That one day, standing in the kitchen, I thought about buying some flowers or maybe tickets for us all to see a funny movie. Or...could I offer to clean? Ew, no...hate cleaning.
I settled on some hot chocolate. I personally really love my homemade hot cocoa. It is winter and holidays and cold days and sweatpants and twinkling lights on trees and love in a cup.
I made a batch, served up a few steaming mugs, and took a tray to the living room. The family members blinked, perhaps forgetting that I had been in the kitchen. I handed out my mug magnificence and went back to my perch by the breakfast nook.
I felt better. Not because I had helped, but because I just did something. I busied my hands and my mind, and to be cheesy, my heart. It wasn't much, and I'm not sure if I did it as much for them as for myself. I needed to know that I could help, even if I was only helping with the refreshments.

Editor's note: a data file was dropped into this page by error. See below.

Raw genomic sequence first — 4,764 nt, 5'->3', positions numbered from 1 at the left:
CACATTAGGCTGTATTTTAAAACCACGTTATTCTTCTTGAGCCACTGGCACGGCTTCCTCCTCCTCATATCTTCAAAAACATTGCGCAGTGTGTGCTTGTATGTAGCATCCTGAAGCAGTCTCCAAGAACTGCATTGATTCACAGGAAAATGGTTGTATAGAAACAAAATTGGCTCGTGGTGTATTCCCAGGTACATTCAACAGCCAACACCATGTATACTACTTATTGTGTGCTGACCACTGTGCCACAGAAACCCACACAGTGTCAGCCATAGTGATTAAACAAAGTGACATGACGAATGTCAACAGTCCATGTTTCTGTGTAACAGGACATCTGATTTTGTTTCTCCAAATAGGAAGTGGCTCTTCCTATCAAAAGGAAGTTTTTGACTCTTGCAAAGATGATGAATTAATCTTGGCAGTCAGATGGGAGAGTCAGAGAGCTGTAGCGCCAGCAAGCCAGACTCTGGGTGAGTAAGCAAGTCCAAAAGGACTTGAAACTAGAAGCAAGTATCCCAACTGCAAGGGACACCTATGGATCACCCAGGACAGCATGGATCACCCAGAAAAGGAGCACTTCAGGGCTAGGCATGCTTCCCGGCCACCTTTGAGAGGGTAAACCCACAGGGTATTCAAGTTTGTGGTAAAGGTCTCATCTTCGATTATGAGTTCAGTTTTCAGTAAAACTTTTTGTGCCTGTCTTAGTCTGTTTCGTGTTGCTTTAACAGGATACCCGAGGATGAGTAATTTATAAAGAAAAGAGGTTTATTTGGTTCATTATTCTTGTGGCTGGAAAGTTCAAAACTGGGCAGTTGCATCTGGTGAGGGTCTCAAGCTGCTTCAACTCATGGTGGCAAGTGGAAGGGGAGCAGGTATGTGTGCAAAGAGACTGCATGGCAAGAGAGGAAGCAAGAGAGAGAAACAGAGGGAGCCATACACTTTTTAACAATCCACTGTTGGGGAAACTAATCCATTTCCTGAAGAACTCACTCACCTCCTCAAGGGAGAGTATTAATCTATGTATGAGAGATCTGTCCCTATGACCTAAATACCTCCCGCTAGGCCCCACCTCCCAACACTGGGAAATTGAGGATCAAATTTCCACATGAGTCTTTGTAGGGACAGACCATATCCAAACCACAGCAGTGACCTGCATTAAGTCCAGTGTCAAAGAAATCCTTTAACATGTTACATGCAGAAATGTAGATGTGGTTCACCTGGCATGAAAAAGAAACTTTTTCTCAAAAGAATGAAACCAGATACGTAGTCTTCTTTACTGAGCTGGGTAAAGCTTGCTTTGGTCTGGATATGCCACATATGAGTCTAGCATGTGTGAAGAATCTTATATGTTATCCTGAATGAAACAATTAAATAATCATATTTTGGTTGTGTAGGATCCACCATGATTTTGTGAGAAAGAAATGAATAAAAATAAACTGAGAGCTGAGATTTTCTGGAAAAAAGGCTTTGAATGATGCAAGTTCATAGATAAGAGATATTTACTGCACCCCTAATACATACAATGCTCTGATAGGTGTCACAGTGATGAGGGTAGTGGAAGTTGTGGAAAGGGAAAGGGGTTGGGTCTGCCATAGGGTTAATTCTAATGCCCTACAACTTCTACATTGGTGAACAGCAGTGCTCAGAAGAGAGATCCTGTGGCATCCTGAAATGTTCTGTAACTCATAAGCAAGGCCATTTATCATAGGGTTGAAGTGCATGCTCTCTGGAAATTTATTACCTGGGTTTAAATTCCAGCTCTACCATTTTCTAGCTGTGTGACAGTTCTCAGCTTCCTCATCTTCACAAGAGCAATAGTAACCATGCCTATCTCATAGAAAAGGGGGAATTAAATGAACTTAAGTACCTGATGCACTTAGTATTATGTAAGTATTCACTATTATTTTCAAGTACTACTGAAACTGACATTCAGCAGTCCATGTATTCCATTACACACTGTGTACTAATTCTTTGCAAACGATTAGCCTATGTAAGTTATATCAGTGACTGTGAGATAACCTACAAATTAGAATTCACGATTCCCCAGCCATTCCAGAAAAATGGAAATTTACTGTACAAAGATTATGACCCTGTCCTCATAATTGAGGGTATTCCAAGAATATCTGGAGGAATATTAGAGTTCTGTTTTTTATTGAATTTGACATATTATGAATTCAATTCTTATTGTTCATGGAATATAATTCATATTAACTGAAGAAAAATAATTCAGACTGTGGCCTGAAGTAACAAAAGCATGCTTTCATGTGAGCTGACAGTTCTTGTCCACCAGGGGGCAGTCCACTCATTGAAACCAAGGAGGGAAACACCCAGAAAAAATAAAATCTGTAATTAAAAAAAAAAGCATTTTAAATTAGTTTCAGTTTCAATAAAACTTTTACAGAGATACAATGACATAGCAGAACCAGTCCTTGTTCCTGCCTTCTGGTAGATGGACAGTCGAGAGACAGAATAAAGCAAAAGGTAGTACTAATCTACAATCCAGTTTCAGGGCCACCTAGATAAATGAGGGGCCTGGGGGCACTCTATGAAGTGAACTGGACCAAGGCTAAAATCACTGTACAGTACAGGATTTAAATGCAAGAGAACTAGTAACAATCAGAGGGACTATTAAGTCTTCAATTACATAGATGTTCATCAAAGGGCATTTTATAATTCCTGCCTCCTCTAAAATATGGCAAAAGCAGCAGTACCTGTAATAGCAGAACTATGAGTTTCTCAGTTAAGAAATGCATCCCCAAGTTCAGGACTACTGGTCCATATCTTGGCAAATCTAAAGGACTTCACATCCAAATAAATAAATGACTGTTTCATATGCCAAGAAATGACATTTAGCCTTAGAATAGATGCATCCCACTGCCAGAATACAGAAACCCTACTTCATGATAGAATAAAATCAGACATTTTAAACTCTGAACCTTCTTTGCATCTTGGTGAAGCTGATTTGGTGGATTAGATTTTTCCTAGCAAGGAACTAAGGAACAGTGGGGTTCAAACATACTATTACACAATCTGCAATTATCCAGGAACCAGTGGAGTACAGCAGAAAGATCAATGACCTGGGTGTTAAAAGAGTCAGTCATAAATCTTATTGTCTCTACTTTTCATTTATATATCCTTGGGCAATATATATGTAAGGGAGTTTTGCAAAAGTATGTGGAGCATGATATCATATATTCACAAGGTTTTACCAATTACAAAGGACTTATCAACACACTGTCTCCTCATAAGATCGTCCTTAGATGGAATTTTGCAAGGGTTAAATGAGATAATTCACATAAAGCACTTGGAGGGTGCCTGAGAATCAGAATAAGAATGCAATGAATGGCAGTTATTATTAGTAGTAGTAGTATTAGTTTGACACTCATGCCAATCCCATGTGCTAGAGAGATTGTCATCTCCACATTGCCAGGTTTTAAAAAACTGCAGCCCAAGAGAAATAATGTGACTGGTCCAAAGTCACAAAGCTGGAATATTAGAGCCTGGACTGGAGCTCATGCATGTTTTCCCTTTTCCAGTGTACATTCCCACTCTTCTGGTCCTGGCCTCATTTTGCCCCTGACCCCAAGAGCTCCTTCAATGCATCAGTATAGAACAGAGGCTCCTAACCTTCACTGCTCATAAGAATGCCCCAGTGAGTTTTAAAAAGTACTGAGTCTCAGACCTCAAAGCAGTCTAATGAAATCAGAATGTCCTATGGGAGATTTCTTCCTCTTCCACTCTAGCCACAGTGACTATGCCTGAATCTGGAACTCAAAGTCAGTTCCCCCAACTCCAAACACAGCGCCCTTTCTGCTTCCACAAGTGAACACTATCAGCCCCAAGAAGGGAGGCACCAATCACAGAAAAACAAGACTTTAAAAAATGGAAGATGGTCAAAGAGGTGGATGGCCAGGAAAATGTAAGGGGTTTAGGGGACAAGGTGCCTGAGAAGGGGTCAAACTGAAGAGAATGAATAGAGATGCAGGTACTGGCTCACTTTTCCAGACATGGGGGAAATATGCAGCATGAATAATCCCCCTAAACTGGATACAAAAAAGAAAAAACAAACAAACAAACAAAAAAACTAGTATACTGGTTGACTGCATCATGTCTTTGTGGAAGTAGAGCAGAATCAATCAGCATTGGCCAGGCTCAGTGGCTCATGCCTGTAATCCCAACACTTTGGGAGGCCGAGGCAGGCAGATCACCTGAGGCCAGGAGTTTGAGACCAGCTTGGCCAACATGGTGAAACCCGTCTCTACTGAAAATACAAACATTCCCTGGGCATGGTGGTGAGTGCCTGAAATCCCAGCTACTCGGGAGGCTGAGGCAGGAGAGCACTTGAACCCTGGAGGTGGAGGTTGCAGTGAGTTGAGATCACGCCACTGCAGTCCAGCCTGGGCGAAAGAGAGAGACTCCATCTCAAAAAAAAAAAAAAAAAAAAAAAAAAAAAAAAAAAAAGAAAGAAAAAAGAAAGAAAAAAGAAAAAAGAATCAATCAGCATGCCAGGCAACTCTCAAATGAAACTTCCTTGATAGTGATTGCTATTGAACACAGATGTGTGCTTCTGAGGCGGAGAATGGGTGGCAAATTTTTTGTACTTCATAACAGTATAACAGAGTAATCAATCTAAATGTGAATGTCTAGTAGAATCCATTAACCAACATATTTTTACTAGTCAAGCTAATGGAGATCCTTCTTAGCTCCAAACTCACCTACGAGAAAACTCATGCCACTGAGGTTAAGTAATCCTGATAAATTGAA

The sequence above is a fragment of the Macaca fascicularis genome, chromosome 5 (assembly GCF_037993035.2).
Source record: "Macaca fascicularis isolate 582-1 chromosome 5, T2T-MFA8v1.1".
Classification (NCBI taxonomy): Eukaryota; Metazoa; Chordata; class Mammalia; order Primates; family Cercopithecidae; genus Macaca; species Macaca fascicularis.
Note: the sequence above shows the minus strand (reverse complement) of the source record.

A few years later, my mother-in-law was speaking in front of a large group of people. She was talking about walking through life's rough spots and making it through to the other side. I was listening, of course. But my ears perked up when she said "my daughter-in-law..."
I started, tensed in my seat, waiting for something bad. I tried to remember all the naughty things I had ever done or said in front of my MIL. I could not imagine what she was going to tell on me for.
And then came that compliment, the nice thing that I chew on every once in awhile.
She said that sometimes people just need a small bit of kindness. Yes, we need prayers and staying up late and talking. Sometimes praying and talking are the acts of kindness. On that day, the bit of kindness came in the form of my future prize winning cocoa.